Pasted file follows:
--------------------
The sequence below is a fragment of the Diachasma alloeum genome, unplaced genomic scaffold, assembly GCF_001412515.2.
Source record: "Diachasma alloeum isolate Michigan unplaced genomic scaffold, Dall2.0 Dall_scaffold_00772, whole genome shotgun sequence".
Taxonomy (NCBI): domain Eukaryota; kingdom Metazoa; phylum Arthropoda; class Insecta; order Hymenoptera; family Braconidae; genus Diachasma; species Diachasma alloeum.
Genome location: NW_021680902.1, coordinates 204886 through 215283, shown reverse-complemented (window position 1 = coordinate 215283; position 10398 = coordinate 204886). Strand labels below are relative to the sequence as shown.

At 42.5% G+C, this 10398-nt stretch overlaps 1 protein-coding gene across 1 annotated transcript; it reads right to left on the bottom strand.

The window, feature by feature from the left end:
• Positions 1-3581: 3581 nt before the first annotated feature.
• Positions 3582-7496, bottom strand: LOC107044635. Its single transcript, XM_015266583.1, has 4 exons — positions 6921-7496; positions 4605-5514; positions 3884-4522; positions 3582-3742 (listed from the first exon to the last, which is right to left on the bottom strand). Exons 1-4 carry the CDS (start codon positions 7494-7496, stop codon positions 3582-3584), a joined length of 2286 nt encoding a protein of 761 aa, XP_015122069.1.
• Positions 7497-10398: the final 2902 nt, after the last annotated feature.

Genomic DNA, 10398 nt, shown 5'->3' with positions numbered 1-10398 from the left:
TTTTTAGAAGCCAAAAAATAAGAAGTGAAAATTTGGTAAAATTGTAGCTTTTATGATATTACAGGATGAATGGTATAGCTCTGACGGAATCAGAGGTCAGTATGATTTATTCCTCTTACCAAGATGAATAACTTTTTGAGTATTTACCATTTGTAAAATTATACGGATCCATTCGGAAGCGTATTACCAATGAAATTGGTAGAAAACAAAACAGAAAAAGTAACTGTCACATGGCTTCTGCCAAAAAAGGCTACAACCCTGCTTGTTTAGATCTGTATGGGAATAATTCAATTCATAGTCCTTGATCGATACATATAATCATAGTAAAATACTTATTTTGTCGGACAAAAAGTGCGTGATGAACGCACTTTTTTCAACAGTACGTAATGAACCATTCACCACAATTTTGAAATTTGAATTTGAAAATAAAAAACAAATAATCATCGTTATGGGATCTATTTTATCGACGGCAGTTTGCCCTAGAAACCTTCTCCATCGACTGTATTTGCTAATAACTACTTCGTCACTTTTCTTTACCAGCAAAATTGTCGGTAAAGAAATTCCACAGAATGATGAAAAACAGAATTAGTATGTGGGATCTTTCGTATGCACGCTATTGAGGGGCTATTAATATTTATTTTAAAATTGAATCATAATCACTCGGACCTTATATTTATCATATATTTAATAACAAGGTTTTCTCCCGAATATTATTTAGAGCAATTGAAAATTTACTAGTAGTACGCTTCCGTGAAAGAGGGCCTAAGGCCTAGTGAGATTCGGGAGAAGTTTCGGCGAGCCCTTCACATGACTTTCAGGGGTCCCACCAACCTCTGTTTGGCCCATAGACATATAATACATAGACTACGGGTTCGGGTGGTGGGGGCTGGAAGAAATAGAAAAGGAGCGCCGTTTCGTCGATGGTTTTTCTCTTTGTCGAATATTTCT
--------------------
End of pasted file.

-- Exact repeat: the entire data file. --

The sequence below is a fragment of the Diachasma alloeum genome, unplaced genomic scaffold, assembly GCF_001412515.2.
Source record: "Diachasma alloeum isolate Michigan unplaced genomic scaffold, Dall2.0 Dall_scaffold_00772, whole genome shotgun sequence".
Taxonomy (NCBI): domain Eukaryota; kingdom Metazoa; phylum Arthropoda; class Insecta; order Hymenoptera; family Braconidae; genus Diachasma; species Diachasma alloeum.
Genome location: NW_021680902.1, coordinates 204886 through 215283, shown reverse-complemented (window position 1 = coordinate 215283; position 10398 = coordinate 204886). Strand labels below are relative to the sequence as shown.

At 42.5% G+C, this 10398-nt stretch overlaps 1 protein-coding gene across 1 annotated transcript; it reads right to left on the bottom strand.

The window, feature by feature from the left end:
• Positions 1-3581: 3581 nt before the first annotated feature.
• Positions 3582-7496, bottom strand: LOC107044635. Its single transcript, XM_015266583.1, has 4 exons — positions 6921-7496; positions 4605-5514; positions 3884-4522; positions 3582-3742 (listed from the first exon to the last, which is right to left on the bottom strand). Exons 1-4 carry the CDS (start codon positions 7494-7496, stop codon positions 3582-3584), a joined length of 2286 nt encoding a protein of 761 aa, XP_015122069.1.
• Positions 7497-10398: the final 2902 nt, after the last annotated feature.

Genomic DNA, 10398 nt, shown 5'->3' with positions numbered 1-10398 from the left:
TTTTTAGAAGCCAAAAAATAAGAAGTGAAAATTTGGTAAAATTGTAGCTTTTATGATATTACAGGATGAATGGTATAGCTCTGACGGAATCAGAGGTCAGTATGATTTATTCCTCTTACCAAGATGAATAACTTTTTGAGTATTTACCATTTGTAAAATTATACGGATCCATTCGGAAGCGTATTACCAATGAAATTGGTAGAAAACAAAACAGAAAAAGTAACTGTCACATGGCTTCTGCCAAAAAAGGCTACAACCCTGCTTGTTTAGATCTGTATGGGAATAATTCAATTCATAGTCCTTGATCGATACATATAATCATAGTAAAATACTTATTTTGTCGGACAAAAAGTGCGTGATGAACGCACTTTTTTCAACAGTACGTAATGAACCATTCACCACAATTTTGAAATTTGAATTTGAAAATAAAAAACAAATAATCATCGTTATGGGATCTATTTTATCGACGGCAGTTTGCCCTAGAAACCTTCTCCATCGACTGTATTTGCTAATAACTACTTCGTCACTTTTCTTTACCAGCAAAATTGTCGGTAAAGAAATTCCACAGAATGATGAAAAACAGAATTAGTATGTGGGATCTTTCGTATGCACGCTATTGAGGGGCTATTAATATTTATTTTAAAATTGAATCATAATCACTCGGACCTTATATTTATCATATATTTAATAACAAGGTTTTCTCCCGAATATTATTTAGAGCAATTGAAAATTTACTAGTAGTACGCTTCCGTGAAAGAGGGCCTAAGGCCTAGTGAGATTCGGGAGAAGTTTCGGCGAGCCCTTCACATGACTTTCAGGGGTCCCACCAACCTCTGTTTGGCCCATAGACATATAATACATAGACTACGGGTTCGGGTGGTGGGGGCTGGAAGAAATAGAAAAGGAGCGCCGTTTCGTCGATGGTTTTTCTCTTTGTCGAATATTTCT